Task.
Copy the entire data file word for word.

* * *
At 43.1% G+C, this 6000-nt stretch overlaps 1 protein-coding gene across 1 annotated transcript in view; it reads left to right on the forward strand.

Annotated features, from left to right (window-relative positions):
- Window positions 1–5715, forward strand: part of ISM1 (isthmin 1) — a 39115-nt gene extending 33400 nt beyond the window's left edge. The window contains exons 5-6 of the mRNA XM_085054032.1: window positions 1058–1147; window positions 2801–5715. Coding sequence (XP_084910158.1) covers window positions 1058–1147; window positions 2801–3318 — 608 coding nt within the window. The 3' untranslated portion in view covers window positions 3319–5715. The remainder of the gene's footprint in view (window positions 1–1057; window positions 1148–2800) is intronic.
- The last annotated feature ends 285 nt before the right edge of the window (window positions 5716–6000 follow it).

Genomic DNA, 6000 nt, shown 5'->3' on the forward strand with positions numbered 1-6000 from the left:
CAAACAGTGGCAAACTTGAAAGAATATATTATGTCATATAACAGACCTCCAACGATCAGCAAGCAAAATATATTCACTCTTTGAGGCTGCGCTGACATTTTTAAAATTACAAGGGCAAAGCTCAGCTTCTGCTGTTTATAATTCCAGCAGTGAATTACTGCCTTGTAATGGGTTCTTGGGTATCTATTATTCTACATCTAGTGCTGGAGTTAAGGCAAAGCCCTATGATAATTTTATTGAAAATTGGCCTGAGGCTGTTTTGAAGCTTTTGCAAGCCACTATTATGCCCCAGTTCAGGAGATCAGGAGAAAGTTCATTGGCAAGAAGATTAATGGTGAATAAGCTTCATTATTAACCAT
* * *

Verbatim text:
At 43.1% G+C, this 6000-nt stretch overlaps 1 protein-coding gene across 1 annotated transcript in view; it reads left to right on the forward strand.

Annotated features, from left to right (window-relative positions):
- Window positions 1–5715, forward strand: part of ISM1 (isthmin 1) — a 39115-nt gene extending 33400 nt beyond the window's left edge. The window contains exons 5-6 of the mRNA XM_085054032.1: window positions 1058–1147; window positions 2801–5715. Coding sequence (XP_084910158.1) covers window positions 1058–1147; window positions 2801–3318 — 608 coding nt within the window. The 3' untranslated portion in view covers window positions 3319–5715. The remainder of the gene's footprint in view (window positions 1–1057; window positions 1148–2800) is intronic.
- The last annotated feature ends 285 nt before the right edge of the window (window positions 5716–6000 follow it).

Genomic DNA, 6000 nt, shown 5'->3' on the forward strand with positions numbered 1-6000 from the left:
CAAACAGTGGCAAACTTGAAAGAATATATTATGTCATATAACAGACCTCCAACGATCAGCAAGCAAAATATATTCACTCTTTGAGGCTGCGCTGACATTTTTAAAATTACAAGGGCAAAGCTCAGCTTCTGCTGTTTATAATTCCAGCAGTGAATTACTGCCTTGTAATGGGTTCTTGGGTATCTATTATTCTACATCTAGTGCTGGAGTTAAGGCAAAGCCCTATGATAATTTTATTGAAAATTGGCCTGAGGCTGTTTTGAAGCTTTTGCAAGCCACTATTATGCCCCAGTTCAGGAGATCAGGAGAAAGTTCATTGGCAAGAAGATTAATGGTGAATAAGCTTCATTATTAACCAT